Tuesday, August 31, 2004


The thing I like most about Michael Mann's films (like The Insider) is their sheer effortlessness, as though putting together a motion picture is just something you do on the weekends with your buddies. At his best, he makes it look so very easy, and Collateral is no exception. His use of color is amazing: the city of Los Angeles, often depicted as a hellish nightmare, becomes smoky and beautiful in the many helicopter shots we see, buildings lit from beneath by streetlights. Just as beautiful is the execution of the plot: Max (a stunning Jamie Foxx), a cab driver, has the misfortune to pick up Vincent (Tom Cruise), a hitman who kidnaps him into shuttling him from hit to hit. Stuart Beattie's airtight script wisely focuses on the characters rather than the plot, and Mann keeps his camera right in the actors' faces to pick up every grimace and drop of sweat. And the characters are fascinating, far more interesting than the good-guy/bad-guy archetypes they might inhabit in similar films. Vincent is charming and cool in his way, a quick wit and a wry smile providing camouflauge for the sociopath who lurks beneath. And while Max is definitely a likeable guy -- an extended scene at the beginning with Jada Pinkett Smith, brilliantly written, puts the audience firmly in his corner -- he's not perfect, and Foxx displays his flaws and weaknessess wonderfully. Too bad, then, that the movie slips in its final act, pumping up the adrenaline and shifting the focus to the action. But even intricate shaky-cam chase scenes look easy to do with Mann in charge.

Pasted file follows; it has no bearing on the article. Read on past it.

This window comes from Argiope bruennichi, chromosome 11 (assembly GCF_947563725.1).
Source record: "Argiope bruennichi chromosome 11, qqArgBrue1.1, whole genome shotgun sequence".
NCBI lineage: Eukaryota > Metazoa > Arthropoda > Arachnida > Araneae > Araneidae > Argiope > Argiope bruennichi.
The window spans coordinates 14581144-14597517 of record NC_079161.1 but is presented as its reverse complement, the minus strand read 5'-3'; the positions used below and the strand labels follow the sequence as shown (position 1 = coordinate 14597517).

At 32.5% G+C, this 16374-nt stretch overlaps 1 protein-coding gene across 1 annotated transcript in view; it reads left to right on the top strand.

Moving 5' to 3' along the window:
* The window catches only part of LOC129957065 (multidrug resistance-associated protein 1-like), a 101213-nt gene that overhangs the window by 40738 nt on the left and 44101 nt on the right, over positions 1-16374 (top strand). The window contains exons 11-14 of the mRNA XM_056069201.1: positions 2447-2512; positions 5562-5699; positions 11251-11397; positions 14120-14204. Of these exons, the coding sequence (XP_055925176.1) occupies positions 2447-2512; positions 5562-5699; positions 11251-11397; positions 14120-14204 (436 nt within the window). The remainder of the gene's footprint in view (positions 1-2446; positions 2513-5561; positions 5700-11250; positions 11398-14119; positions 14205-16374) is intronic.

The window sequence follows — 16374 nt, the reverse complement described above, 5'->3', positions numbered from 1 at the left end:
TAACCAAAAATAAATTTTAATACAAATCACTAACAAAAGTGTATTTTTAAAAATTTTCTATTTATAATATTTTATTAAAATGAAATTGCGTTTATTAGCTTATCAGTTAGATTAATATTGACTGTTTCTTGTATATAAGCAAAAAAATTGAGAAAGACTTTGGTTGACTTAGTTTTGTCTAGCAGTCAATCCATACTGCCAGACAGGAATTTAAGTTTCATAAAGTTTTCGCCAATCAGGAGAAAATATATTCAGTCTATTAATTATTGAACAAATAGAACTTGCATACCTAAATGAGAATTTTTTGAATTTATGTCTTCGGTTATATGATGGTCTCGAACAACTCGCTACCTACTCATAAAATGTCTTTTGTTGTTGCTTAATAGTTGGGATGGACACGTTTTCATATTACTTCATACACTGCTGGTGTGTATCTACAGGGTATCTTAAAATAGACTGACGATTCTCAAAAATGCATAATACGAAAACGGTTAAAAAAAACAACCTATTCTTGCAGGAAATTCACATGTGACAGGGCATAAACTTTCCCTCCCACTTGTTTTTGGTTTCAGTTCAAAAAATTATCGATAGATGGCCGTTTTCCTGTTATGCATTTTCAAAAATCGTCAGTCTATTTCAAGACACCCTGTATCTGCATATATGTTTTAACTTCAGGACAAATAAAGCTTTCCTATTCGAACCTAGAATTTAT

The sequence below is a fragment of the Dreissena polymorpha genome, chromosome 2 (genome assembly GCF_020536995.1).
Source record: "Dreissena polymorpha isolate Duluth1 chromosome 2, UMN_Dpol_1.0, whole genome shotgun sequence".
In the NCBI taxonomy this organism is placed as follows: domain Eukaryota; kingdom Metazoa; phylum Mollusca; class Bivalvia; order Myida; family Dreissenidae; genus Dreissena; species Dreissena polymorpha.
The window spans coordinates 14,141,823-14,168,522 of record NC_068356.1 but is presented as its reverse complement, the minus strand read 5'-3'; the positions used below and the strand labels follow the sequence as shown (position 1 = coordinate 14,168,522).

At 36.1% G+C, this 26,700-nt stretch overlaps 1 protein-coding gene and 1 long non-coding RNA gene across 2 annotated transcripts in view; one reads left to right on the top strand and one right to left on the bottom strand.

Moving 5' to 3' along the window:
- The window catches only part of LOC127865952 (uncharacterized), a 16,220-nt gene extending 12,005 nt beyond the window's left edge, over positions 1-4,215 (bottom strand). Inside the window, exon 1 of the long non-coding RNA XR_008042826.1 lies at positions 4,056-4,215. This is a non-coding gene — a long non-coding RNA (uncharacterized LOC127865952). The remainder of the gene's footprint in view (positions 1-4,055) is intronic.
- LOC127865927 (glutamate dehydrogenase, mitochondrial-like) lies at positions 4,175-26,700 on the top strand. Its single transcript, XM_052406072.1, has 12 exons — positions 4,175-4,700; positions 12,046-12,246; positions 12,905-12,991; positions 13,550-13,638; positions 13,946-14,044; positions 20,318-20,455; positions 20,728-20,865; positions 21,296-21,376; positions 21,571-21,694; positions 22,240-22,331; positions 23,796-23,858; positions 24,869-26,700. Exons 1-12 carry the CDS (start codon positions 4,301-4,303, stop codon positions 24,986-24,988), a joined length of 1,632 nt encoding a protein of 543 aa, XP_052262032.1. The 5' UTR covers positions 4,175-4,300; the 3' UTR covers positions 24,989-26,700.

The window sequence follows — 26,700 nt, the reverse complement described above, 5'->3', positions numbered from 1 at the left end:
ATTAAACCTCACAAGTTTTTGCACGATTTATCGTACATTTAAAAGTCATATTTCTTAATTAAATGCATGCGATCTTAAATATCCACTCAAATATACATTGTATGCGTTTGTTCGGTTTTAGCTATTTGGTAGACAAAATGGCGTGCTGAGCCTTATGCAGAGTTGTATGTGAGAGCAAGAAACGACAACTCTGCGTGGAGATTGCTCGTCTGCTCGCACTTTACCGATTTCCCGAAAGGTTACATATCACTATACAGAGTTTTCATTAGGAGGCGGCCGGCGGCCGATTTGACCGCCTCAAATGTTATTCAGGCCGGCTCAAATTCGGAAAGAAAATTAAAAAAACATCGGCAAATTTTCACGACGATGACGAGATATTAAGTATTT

Rating: ****1/2

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